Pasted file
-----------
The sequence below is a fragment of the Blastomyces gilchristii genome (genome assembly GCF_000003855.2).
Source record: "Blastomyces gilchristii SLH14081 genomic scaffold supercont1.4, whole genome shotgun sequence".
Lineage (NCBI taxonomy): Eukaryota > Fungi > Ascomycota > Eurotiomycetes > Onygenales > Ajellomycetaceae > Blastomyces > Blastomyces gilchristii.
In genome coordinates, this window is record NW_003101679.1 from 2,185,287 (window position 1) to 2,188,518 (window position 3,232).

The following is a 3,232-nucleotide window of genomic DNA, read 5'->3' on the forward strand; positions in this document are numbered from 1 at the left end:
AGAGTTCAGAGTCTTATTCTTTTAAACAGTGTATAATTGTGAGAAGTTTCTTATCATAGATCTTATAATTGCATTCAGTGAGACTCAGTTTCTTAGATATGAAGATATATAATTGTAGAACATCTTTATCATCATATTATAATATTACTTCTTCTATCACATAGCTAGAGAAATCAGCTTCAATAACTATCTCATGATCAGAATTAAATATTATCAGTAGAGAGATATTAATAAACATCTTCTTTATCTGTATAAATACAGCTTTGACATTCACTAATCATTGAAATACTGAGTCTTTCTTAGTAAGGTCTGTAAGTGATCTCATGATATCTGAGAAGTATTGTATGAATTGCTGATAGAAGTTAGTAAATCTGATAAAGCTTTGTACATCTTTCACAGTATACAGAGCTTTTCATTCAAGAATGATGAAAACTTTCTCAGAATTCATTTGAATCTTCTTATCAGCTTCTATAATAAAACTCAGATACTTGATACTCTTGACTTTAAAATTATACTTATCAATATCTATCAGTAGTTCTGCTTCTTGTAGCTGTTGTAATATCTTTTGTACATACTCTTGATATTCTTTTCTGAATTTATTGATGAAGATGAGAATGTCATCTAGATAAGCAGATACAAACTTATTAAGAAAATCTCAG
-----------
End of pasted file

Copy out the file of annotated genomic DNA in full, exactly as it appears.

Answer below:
The sequence below is a fragment of the Blastomyces gilchristii genome (genome assembly GCF_000003855.2).
Source record: "Blastomyces gilchristii SLH14081 genomic scaffold supercont1.4, whole genome shotgun sequence".
Lineage (NCBI taxonomy): Eukaryota > Fungi > Ascomycota > Eurotiomycetes > Onygenales > Ajellomycetaceae > Blastomyces > Blastomyces gilchristii.
In genome coordinates, this window is record NW_003101679.1 from 2,185,287 (window position 1) to 2,188,518 (window position 3,232).

The following is a 3,232-nucleotide window of genomic DNA, read 5'->3' on the forward strand; positions in this document are numbered from 1 at the left end:
AGAGTTCAGAGTCTTATTCTTTTAAACAGTGTATAATTGTGAGAAGTTTCTTATCATAGATCTTATAATTGCATTCAGTGAGACTCAGTTTCTTAGATATGAAGATATATAATTGTAGAACATCTTTATCATCATATTATAATATTACTTCTTCTATCACATAGCTAGAGAAATCAGCTTCAATAACTATCTCATGATCAGAATTAAATATTATCAGTAGAGAGATATTAATAAACATCTTCTTTATCTGTATAAATACAGCTTTGACATTCACTAATCATTGAAATACTGAGTCTTTCTTAGTAAGGTCTGTAAGTGATCTCATGATATCTGAGAAGTATTGTATGAATTGCTGATAGAAGTTAGTAAATCTGATAAAGCTTTGTACATCTTTCACAGTATACAGAGCTTTTCATTCAAGAATGATGAAAACTTTCTCAGAATTCATTTGAATCTTCTTATCAGCTTCTATAATAAAACTCAGATACTTGATACTCTTGACTTTAAAATTATACTTATCAATATCTATCAGTAGTTCTGCTTCTTGTAGCTGTTGTAATATCTTTTGTACATACTCTTGATATTCTTTTCTGAATTTATTGATGAAGATGAGAATGTCATCTAGATAAGCAGATACAAACTTATTAAGAAAATCTCAG